Sievering Clinic

Competence Centre for Minimally Invasive Medical Services


Gastroparesis is a condition in which the muscles in your stomach don’t function normally and is the medical term for delayed stomach emptying. During the process of digestion, the stomach must contract to empty itself of food and liquid. Normally, it contracts about three times a minute. This empties the stomach within 90-120 minutes after eating. If contractions are sluggish or less frequent, stomach emptying is delayed.

But in gastroparesis, the muscles in the wall of your stomach work poorly or not at all. This prevents your stomach from emptying properly. Gastroparesis can interfere with digestion, cause nausea and vomiting, and interfere with blood sugar levels and nutrition.

Gastroparesis may be caused by various conditions such as diabetes mellitus, certain disorders of the nervous system, or certain drugs. Often however, no cause can be found although a viral infection is suspected in some. This results in bothersome and serious symptoms due to malnutrition may occure.

Most patients present with upper-gastrointestinal symptoms or with symptoms related to disordered gastric motor function.

These include:

  • Nausea
  • Vomiting
  • Abdominal bloating
  • Abdominal pain
  • Feelings of fullness after only a few bites of food (early satiety)
  • Heartburn or gastroesophageal reflux disease (GERD)
  • Changes in blood sugar levels
  • Lack of appetite
  • Excessive weight loss
Your doctor will ask for some additional testing (after taking a complete medical history and performing a physical examination) in order to determine a diagnosis.

This testing may include:

  • Primary tests
  • Upper gastrointestinal endoscopy
  • Gastric emptying test (GET)
  • Secondary tests
  • Gastroduodenal manometry
  • Electrogastrography (EGG)

There is no cure for gastroparesis. Making changes to your diet may help you cope with gastroparesis signs and symptoms, but that’s not always enough. The purpose of the gastroparesis diet is to reduce symptoms and maintain adequate fluids and nutrition.

Usually, the physician prescribes medication to stimulate the stomach to contract. Medications may offer some relief, but some can cause serious side effects.

Some reported amelioration following Self-Controlled Energo-Neuro Adaptive Regulation (SCENAR)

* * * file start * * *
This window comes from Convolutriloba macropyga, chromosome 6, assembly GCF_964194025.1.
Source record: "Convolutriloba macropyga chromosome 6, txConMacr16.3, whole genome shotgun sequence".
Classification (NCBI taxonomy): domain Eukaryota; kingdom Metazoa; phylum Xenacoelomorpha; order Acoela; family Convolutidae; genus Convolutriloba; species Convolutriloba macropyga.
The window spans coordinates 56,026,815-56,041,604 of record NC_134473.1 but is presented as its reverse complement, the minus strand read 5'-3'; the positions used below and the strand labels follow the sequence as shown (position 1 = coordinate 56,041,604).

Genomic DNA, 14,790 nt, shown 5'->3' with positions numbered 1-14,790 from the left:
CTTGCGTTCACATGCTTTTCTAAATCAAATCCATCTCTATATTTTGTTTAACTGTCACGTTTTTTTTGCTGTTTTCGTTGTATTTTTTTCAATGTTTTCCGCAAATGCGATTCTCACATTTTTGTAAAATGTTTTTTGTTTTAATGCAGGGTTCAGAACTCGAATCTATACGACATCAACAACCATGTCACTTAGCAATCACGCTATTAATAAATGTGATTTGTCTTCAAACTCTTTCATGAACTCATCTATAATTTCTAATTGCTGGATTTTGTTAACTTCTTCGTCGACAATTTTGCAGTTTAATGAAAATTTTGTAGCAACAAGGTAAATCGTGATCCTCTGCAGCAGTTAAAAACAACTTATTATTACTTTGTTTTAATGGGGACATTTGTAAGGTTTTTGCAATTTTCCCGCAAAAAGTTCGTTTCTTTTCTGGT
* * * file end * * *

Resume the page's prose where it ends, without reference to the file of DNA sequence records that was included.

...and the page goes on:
There are three steps to the diet for gastroparesis

Step 1 – Electrolyte solution and boullion
Step 2 – Soups
Step 3 – Starches, chicken, and fish
The first step diet consists of liquids, which usually leave the stomach quickly by gravity alone. Liquids prevent dehydration and keep the body supplied with vital salts and minerals. The second step diet provides additional calories by adding a small amount of dietary fat — less than 40 gm each day. For patients with gastroparesis, fatty foods and oils should be restricted, because they delay stomach emptying. However, patients at the Step 2 level are usually able to tolerate this amount. The third step is designed for long-term maintenance. Fat is limited to 50 gm per day, and fibrous foods are restricted, because many plant fibers cannot be digested.
Patients with severe nausea and vomiting should sip small volumes of electrolytes (self-made or commercial) or boullion in order to avoid dehydration. Any liquid to be ingested should have some caloric content. A multivitamin supplement should be prescribed. The diet may be advanced to include a variety of soups with noodles or rice and crackers. These foods should be given in at least six divided meals per day. A multivitamin should be prescribed. Starches such as noodles, pasta, potatoes and rice are well tolerated for they are easily mixed and emptied by the stomach. Thus, soups, mashed potatoes or baked potatoes, pasta dishes, rice and baked chicken breast and fish are usually well-digested sources of carbohydrate and protein. These solids should also be ingested in six small meals per day adding a one-a-day vitamin tablet.
To ingest 1,000 to 1,500 cc per day in multiple servings, e.g. twelve 4 oz servings over the course of 12-14 hours. To ingest approximately 1,500 calories per day. Patients who can accomplish this will avoid dehydration and will hopefully ingest enough calories to maintain their weight. 

Avoid: Creamy, milk-based liquids. The fat in the meal will delay emptying of the stomach. To find a diet of common foods that the patient finds interesting, satisfying, and that evoke minimal nausea/vomiting symptoms.
Citrus drinks of all kinds and highly sweetened drinks. Replace them with any tee. Fatty foods, which delay gastric emptying and red meats and fresh vegetables, which require considerable nutrition. Avoid pulpy fibrous foods that promote formation of bezoars.
It is important to remember that the diet is trial and error and what works for one may not work for another.